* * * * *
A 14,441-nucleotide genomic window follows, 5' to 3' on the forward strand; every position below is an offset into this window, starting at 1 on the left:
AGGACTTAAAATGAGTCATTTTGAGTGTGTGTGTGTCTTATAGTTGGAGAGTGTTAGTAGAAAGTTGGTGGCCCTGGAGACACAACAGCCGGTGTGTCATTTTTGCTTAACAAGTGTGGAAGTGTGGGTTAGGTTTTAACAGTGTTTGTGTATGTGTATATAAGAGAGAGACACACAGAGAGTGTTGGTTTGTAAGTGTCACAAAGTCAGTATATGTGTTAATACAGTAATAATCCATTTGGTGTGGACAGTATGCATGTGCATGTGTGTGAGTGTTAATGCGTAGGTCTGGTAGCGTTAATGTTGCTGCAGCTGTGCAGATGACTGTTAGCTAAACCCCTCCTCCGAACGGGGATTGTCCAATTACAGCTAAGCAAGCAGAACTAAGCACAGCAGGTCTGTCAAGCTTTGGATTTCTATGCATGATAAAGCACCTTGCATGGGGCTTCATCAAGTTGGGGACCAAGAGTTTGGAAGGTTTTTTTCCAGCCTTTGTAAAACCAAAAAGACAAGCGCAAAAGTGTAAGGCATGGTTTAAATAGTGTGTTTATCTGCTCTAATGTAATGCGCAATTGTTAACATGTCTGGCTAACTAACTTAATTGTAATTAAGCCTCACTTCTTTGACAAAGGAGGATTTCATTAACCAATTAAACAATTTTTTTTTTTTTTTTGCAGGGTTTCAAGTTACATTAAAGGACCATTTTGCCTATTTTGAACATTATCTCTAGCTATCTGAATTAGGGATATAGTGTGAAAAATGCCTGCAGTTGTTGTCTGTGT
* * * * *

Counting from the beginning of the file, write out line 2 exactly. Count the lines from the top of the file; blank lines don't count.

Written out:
AGGACTTAAAATGAGTCATTTTGAGTGTGTGTGTGTCTTATAGTTGGAGAGTGTTAGTAGAAAGTTGGTGGCCCTGGAGACACAACAGCCGGTGTGTCATTTTTGCTTAACAAGTGTGGAAGTGTGGGTTAGGTTTTAACAGTGTTTGTGTATGTGTATATAAGAGAGAGACACACAGAGAGTGTTGGTTTGTAAGTGTCACAAAGTCAGTATATGTGTTAATACAGTAATAATCCATTTGGTGTGGACAGTATGCATGTGCATGTGTGTGAGTGTTAATGCGTAGGTCTGGTAGCGTTAATGTTGCTGCAGCTGTGCAGATGACTGTTAGCTAAACCCCTCCTCCGAACGGGGATTGTCCAATTACAGCTAAGCAAGCAGAACTAAGCACAGCAGGTCTGTCAAGCTTTGGATTTCTATGCATGATAAAGCACCTTGCATGGGGCTTCATCAAGTTGGGGACCAAGAGTTTGGAAGGTTTTTTTCCAGCCTTTGTAAAACCAAAAAGACAAGCGCAAAAGTGTAAGGCATGGTTTAAATAGTGTGTTTATCTGCTCTAATGTAATGCGCAATTGTTAACATGTCTGGCTAACTAACTTAATTGTAATTAAGCCTCACTTCTTTGACAAAGGAGGATTTCATTAACCAATTAAACAATTTTTTTTTTTTTTTTGCAGGGTTTCAAGTTACATTAAAGGACCATTTTGCCTATTTTGAACATTATCTCTAGCTATCTGAATTAGGGATATAGTGTGAAAAATGCCTGCAGTTGTTGTCTGTGT